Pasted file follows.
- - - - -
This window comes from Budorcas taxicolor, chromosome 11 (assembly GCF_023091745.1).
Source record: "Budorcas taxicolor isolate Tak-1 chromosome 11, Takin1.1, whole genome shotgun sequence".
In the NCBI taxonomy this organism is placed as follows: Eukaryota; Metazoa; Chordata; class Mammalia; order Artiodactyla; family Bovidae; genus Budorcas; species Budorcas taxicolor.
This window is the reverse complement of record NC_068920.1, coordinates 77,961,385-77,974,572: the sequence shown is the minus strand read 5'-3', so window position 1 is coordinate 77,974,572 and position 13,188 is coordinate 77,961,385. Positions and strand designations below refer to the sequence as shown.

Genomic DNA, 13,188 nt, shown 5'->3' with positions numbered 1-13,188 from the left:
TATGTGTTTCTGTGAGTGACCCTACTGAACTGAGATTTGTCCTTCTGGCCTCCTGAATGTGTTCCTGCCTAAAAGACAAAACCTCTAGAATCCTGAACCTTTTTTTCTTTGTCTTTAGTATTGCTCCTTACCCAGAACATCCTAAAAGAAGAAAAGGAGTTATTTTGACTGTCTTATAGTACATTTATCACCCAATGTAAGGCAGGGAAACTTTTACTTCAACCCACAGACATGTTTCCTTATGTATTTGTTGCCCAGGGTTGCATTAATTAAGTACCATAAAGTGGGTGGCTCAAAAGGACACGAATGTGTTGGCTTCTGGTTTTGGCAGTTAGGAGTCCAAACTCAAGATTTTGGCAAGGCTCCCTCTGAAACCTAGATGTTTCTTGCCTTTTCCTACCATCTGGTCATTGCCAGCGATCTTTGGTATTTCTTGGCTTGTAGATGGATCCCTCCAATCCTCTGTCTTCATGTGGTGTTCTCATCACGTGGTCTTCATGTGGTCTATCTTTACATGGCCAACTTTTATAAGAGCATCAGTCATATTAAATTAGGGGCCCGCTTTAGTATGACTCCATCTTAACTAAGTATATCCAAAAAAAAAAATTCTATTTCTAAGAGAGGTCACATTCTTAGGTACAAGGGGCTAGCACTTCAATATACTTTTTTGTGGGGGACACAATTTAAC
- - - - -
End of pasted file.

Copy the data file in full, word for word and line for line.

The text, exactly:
This window comes from Budorcas taxicolor, chromosome 11 (assembly GCF_023091745.1).
Source record: "Budorcas taxicolor isolate Tak-1 chromosome 11, Takin1.1, whole genome shotgun sequence".
In the NCBI taxonomy this organism is placed as follows: Eukaryota; Metazoa; Chordata; class Mammalia; order Artiodactyla; family Bovidae; genus Budorcas; species Budorcas taxicolor.
This window is the reverse complement of record NC_068920.1, coordinates 77,961,385-77,974,572: the sequence shown is the minus strand read 5'-3', so window position 1 is coordinate 77,974,572 and position 13,188 is coordinate 77,961,385. Positions and strand designations below refer to the sequence as shown.

Genomic DNA, 13,188 nt, shown 5'->3' with positions numbered 1-13,188 from the left:
TATGTGTTTCTGTGAGTGACCCTACTGAACTGAGATTTGTCCTTCTGGCCTCCTGAATGTGTTCCTGCCTAAAAGACAAAACCTCTAGAATCCTGAACCTTTTTTTCTTTGTCTTTAGTATTGCTCCTTACCCAGAACATCCTAAAAGAAGAAAAGGAGTTATTTTGACTGTCTTATAGTACATTTATCACCCAATGTAAGGCAGGGAAACTTTTACTTCAACCCACAGACATGTTTCCTTATGTATTTGTTGCCCAGGGTTGCATTAATTAAGTACCATAAAGTGGGTGGCTCAAAAGGACACGAATGTGTTGGCTTCTGGTTTTGGCAGTTAGGAGTCCAAACTCAAGATTTTGGCAAGGCTCCCTCTGAAACCTAGATGTTTCTTGCCTTTTCCTACCATCTGGTCATTGCCAGCGATCTTTGGTATTTCTTGGCTTGTAGATGGATCCCTCCAATCCTCTGTCTTCATGTGGTGTTCTCATCACGTGGTCTTCATGTGGTCTATCTTTACATGGCCAACTTTTATAAGAGCATCAGTCATATTAAATTAGGGGCCCGCTTTAGTATGACTCCATCTTAACTAAGTATATCCAAAAAAAAAAATTCTATTTCTAAGAGAGGTCACATTCTTAGGTACAAGGGGCTAGCACTTCAATATACTTTTTTGTGGGGGACACAATTTAAC